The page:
Saturday, October 11, 2014

To Run and Plan Liturgy is To Know the Christian Faith

There are two ratios whose truth has been manifest to me:  a town with more liquor licenses than churches is a town you can trust and a church with more lay people leading worship than pastors is a church you can enjoy.  The first ratio has a lot to do with my prejudices about American Christianity and is probably suspect, especially given the many problems Americans have with alcohol.  But the latter is really important.

Most letters of call in the ELCA state that a pastor is responsible for public worship or the liturgy.  This responsibility is right and meet.  But to leave a wide swath of lay people out of the planning and performance of liturgy is to neglect a massively important and regular means of Christian formation and catechesis.  It further can be a means of aggregation of power in the one truly common thing that a congregation does together:  worship and listen to God's Word.

Some people may have no interest.  Pastors may think it inefficient.  But praying, selecting hymns, considering art for worship, arranging space, and reading lessons are all decisions that both require and give entry into the many important questions of the Christian faith.  Planning has to be done, so why not make it an avenue of Christian formation?

The other benefit of this is that worship will be truly public.  Pastors and staff worship leaders have their proclivities and private enthusiasms that ought not be foisted on the congregation.  Lay people have questions and complaints.  All of these things deserve a regular forum.

So, increase the number of people involved in the regularity of worship planning. Split up the assisting minister roles among multiple lay persons.  Require monthly rotating service on the planning group of all members.  This requires Bible-study, requires prayer, requires charitable conversation.  It requires asking questions of how to be hospitable, to be welcoming, to be evangelical in the best sense. 

Of course this would require a new kind of vulnerability for many pastors and worship staff.  They are used to making their decisions on their own.  But if members of a planning committee start to suggest to a pastor what she or he should take as his or her point entry for a sermon, perhaps pastors would benefit as well.  If we are to make catechesis permeate everything we do, then planning liturgy together can benefit everyone.


Monday, July 7, 2014

How Not to Compare The Lord of the Rings and A Game of Thrones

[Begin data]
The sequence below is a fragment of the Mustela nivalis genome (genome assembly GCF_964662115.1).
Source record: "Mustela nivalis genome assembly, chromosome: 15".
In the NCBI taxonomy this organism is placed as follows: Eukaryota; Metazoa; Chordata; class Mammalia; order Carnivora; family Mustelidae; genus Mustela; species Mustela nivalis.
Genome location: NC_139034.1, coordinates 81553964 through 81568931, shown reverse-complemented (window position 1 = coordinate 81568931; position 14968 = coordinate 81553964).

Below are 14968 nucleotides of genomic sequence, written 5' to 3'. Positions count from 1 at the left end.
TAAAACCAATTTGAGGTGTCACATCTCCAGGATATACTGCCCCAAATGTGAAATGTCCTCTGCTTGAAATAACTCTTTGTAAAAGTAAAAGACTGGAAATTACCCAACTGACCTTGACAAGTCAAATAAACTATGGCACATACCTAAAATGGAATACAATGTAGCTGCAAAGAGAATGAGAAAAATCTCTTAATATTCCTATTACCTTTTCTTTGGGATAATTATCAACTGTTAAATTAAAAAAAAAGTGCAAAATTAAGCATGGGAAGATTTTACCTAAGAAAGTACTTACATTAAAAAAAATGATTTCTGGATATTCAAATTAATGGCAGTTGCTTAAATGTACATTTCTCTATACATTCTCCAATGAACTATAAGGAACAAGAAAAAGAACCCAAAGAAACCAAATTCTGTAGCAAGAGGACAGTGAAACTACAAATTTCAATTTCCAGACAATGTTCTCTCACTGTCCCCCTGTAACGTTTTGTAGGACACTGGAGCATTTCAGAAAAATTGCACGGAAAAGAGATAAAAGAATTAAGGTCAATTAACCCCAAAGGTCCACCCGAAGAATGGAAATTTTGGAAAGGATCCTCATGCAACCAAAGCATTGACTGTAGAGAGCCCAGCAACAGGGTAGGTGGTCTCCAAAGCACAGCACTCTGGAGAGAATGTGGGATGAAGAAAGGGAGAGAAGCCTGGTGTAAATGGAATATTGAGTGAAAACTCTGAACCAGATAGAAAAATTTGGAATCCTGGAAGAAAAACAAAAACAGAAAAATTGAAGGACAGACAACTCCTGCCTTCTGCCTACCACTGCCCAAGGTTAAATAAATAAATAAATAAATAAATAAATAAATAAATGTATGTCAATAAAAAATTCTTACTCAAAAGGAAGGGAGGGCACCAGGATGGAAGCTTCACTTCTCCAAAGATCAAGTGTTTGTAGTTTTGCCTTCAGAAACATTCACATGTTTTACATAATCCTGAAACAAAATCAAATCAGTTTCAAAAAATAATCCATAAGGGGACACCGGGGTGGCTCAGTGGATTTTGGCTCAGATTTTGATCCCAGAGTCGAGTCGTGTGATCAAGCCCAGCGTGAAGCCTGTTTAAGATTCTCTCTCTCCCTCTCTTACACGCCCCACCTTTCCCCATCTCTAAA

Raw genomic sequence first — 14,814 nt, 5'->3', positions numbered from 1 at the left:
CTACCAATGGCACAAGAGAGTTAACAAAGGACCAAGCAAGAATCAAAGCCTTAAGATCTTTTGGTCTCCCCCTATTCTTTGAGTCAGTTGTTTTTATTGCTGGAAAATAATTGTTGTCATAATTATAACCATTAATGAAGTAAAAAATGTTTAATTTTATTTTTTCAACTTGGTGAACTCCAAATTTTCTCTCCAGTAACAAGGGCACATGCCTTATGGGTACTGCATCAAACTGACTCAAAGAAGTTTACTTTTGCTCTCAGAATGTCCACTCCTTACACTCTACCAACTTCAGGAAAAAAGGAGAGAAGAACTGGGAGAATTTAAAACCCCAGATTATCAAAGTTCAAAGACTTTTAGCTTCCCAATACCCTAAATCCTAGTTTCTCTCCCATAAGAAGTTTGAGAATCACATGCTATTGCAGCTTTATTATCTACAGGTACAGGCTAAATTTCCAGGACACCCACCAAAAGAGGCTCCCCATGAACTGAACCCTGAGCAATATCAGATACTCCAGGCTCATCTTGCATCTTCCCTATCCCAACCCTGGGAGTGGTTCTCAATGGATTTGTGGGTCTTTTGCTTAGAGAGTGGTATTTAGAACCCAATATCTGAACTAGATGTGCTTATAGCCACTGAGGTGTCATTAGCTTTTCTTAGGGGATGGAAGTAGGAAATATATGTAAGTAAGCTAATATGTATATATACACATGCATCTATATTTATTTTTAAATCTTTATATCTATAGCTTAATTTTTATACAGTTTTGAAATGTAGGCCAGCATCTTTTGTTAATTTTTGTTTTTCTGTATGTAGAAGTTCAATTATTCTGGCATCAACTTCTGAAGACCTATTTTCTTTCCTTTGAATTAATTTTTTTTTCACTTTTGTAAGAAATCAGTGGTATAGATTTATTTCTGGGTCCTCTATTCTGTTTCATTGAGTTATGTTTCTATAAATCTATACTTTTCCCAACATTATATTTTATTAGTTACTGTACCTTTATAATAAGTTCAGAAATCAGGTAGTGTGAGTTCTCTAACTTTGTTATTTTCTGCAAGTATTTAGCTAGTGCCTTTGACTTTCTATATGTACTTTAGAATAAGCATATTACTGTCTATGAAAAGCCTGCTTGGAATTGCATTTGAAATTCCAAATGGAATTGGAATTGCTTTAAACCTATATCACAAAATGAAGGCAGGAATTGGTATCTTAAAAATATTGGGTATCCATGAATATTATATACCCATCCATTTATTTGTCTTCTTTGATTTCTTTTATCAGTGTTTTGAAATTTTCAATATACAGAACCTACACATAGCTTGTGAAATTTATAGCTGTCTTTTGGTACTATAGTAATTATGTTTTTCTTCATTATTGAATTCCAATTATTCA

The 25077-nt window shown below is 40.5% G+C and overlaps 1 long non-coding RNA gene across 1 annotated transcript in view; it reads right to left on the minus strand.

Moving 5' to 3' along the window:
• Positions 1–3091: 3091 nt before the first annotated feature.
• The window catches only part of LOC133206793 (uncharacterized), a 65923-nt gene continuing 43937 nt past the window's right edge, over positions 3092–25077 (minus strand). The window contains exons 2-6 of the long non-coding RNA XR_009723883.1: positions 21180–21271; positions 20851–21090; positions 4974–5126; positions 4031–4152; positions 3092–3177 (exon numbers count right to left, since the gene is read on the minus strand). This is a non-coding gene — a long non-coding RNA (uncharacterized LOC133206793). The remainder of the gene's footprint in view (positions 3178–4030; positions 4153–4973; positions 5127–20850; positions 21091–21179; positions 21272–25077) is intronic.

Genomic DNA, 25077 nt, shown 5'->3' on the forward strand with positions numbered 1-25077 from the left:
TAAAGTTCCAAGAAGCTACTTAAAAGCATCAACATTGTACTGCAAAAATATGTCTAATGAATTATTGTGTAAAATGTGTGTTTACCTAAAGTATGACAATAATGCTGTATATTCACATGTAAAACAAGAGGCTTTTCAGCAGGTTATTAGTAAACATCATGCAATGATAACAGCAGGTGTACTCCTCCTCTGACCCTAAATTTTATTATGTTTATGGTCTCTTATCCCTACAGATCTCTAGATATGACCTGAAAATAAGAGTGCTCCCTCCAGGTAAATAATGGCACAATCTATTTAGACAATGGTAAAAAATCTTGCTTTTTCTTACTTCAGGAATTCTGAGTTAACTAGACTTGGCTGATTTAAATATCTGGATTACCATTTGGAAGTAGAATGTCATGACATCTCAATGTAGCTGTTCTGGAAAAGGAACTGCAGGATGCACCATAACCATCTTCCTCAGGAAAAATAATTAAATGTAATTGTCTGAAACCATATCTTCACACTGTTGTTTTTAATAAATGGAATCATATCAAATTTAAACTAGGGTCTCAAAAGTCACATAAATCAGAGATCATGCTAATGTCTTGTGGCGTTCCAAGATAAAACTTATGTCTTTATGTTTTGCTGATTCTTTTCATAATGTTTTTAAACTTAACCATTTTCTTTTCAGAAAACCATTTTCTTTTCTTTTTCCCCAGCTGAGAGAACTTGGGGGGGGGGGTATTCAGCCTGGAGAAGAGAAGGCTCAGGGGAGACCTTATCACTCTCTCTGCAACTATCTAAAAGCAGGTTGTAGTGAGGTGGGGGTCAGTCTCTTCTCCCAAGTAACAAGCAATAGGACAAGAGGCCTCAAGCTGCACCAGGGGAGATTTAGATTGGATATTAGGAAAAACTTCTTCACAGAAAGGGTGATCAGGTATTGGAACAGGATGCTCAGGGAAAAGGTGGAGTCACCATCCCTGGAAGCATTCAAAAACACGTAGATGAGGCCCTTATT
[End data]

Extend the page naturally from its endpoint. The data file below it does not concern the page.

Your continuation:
The Lord of the Rings and A Game of Thrones seem like they bear comparison.  They both have cultures that rely on swords and horses.  They both have learned sages and wicked rulers, strange creatures and fantastic architecture.  They both engross and require pause from their readers.

But they really don't have anything in common.  They do such different things that they belong to two different worlds.  And these worlds are further apart than Middle Earth and Westeros could ever be.

[I'll refer to these two works as LOTR and AGOT even though the latter is more properly ASOIAF.]

My main point here is:  AGOT is Daniel Defoe and Stendhal and Hemingway.  LOTR is Joyce and Pynchon and Woolf.  AGOT is hyper-modern; LOTR is post-modern.  AGOT is our world with additions.  LOTR is another world all together.  The difference between the two works is the difference between realist novels and modernist literature.

Any argument about these two works really depends upon the purpose to which this literature is put.  AGOT is a realist novel and fantasy literature.  LOTR is faerie, that is, a constructed form of modernism that rejects the realist novel.  AGOT is realist in that the narrator is the traditional, modern third-person narrator; there are chapters that are written in the first-person but these are the exception.  LOTR is a "found manuscript."  It is written by two characters in the book.  It is translated into English.  It is a fragment of a larger story.

The things that AGOT has in spades are conventions of the realist novel:  characters we can identify with motives that we share.  Even if we may never stare into the Dothraki Sea or go north of the Wall, we breathe the same air as the characters who do.

Faerie does things differently.  It does not give us extensions of ourselves but grotesque and utterly strange forms that make sense only in that other world.  Trees that have names identical to their deeds.  Halflings identical to us except for the furry feet.  And the tough hides.  This is not our world.  If it is, it is the world utterly changed.  It is Charles Dickens's famous moment.  Sitting in a coffee-room, he saw the sign outside and read it backwards:  MOOREEFFOC.  Transfixed, he was homeless and alien.  He saw everything anew.  AGOT does none of this -- indeed, no realist novel does this.  It merely adds to what we already experience, perhaps a richer set of actions, a deeper set of motives, a bit more psychology.

It may seem that these features -- the fallen and fractured human beings, the mixed motives, and the full range of human experience -- means that AGOT is somehow closer to us, that the world of hobbits is more "escapist."   But, in actuality, these are just features of the realist novel.  Westeros should reflect our own world.  It gives us ourselves back without change.  For all of Martin's innovations in the realist novel, such as the remarkable fluidity of protagonist and antagonist, he remains bound to the kind of negative escapism that does not conjure human possibility.  Rather, it endorses a kind of conservative cynicism, accepting the situation as we see it.  Or at least how some of us see things.  Life is horrid and anyone may die.